Yeah, I guess if I can compare it to something it's like using, especially in this area, we have people who grow produce and there's just things that are created locally by really hard-working, well-intended people. And in the coffee industry, you can buy all grades of coffee from something so specialized that you know, there's only a quarter of an acre planted of one specific varietal and you'll pay 10 times what another coffee is going to cost. Or you can go all the way down to complete commodity grade, which is typically what's bought by the big commercial companies and just roasted one specific way. And that's fairly dark usually to cover up any bad flavors because that commodity coffee typically doesn't have any flavor attributes that are going to stand out and be something really delightful in the cup. So they'll just roast those very dark to taste the darkness, will add cream and sugar most likely and, and that's kind of the name of the game for the big commercial companies. So, that being said, you have a... what I was comparing it to here is like you can just– you can go to any store and buy some produce there. You don't really know what the story is, where it comes from, who grew it, or you can go and create a relationship with someone and buy their product and get to see the impact of your dollar at the farm level. So I've just been intentional about creating relationships with coffee growers. I don't have a lot of those relationships. It depends on really the country of origin and the way things are going in their country. Remember, even when I was 19, or 20, there were a couple times where we all of a sudden couldn't get coffee from a particular... like Rwanda, for instance, when all of that turmoil was going on in the country back then, like there was this all of a sudden, we weren't able to get coffee because there was all of this civil war and discourse going on. It just stopped the production. So it wasn't able to be done. So it does depend on the country, how they're doing, are people able to produce and get their product to port. But if that is all taken care of, and everything is going well in the country, then they can walk into the shop if, they have someone...if the family that grows coffee has someone like our Colombian coffee, for instance, the daughter of the farmer who lives here in the States, she came here intentionally as an Au Pair, learned English. The whole goal was to set up her own coffee company to import all of her family's meaning, he–or her–parents, her uncles and aunts. So I think she imports in between nine and a dozen different farms that are all fairly close to each other. And so all of the Columbia that I buy is through her, we have a personal relationship. I know her parents, I've been to their house in Colombia, and a couple of the other farms locally to visit them. And so I just love that. I just love that friendship that we have that I have with with her and her parents. And I know her brothers by name, and you know, it's like you're buying from your friends, and there's no better feeling than when she posts a picture of her parents doing the work in the field. And the look–I tried to explain it to a friend the other day–is a family who gets up every day at 5:30 or 6am goes out does some very manual labor every single day to provide as good a product as they can. They are just the most happiest people on earth. You can just see it in their face and tell it in their voice. And that's where I want my dollar to go. So it's important to me as a producer that the product is coming from an ethical, like a byproduct of ethical practices. So my goal is to feel as good as they do at the end of the day about what they're doing. So I try to be as intentional and just make sure that where I'm putting my money is going somewhere good.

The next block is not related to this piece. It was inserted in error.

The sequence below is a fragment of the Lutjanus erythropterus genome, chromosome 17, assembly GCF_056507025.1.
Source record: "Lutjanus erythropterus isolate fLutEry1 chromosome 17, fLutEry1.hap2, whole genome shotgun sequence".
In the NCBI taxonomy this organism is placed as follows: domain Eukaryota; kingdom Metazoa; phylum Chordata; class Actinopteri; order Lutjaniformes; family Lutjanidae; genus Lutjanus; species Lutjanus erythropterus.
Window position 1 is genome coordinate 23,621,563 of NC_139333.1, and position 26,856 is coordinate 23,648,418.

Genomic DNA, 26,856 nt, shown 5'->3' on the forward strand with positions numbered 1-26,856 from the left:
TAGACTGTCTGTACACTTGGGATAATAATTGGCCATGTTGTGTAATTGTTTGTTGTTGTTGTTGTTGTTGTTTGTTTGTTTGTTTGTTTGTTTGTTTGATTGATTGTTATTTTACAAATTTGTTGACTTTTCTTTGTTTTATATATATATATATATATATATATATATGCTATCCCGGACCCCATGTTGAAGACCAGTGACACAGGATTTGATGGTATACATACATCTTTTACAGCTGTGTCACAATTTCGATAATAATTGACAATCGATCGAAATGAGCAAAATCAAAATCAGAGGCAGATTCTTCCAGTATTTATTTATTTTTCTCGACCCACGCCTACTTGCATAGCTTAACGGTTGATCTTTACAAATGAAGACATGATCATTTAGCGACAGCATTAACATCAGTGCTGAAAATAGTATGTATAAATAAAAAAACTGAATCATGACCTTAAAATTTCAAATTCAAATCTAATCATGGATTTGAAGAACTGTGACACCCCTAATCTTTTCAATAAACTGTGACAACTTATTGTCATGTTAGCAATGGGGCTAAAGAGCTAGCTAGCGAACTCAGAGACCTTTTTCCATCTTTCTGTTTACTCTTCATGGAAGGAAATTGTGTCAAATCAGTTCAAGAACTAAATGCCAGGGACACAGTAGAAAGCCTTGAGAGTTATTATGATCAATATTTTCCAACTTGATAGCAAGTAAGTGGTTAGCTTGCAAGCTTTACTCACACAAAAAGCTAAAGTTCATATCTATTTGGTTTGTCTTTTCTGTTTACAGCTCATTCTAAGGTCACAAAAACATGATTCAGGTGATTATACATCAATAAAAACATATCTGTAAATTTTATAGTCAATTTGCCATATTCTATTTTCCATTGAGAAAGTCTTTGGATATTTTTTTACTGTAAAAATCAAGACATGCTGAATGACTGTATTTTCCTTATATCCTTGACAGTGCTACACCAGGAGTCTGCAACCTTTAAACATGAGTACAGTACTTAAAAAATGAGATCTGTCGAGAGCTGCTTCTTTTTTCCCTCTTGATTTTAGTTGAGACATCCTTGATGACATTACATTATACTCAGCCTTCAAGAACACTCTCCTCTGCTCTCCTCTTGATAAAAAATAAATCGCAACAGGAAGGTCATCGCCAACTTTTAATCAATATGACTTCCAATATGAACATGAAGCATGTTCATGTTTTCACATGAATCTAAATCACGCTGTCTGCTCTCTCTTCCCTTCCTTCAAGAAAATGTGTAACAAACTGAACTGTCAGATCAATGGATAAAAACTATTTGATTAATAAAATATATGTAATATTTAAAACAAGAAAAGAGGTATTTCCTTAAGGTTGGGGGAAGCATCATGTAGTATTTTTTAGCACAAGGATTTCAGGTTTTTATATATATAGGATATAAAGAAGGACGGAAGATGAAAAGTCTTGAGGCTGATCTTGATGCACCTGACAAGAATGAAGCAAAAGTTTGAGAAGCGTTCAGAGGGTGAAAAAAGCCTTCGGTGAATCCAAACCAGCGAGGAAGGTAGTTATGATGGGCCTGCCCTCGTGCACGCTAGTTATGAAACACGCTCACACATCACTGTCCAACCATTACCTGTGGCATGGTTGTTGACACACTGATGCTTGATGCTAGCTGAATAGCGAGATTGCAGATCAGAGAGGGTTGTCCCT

Georgiana Dearing 10:22
Oh my goodness. I had no idea like what a direct line you had literally to the field, you know?
Brandon Belland 10:29
Yeah, I have enough direct trade accounts that if I, income providing, I do pay a premium for these coffees, they're not the same prices as something I would just get a run of the mill lot from another producer or importer. You know, I can pay upwards of two to three times as much for their coffee as I would you know a bag from somewhere that was just kind of farmed and brought in and sold. No name attached to it. No farm name is known, just sort of went to a processing station, got bagged and came over. But it's worth the extra money to have the product and so when it gets into my shop we make it a point to explain to people, like this particular coffee comes from this particular family. And they just came here, they actually came here and visited the roastery a few months back and like having them be able to take a break from what they're doing at the farm and fly here and come into my shop and roastery. I have never had more gratitude, I think in my entire life, That they would have enough time to come visit me here and see what I'm doing.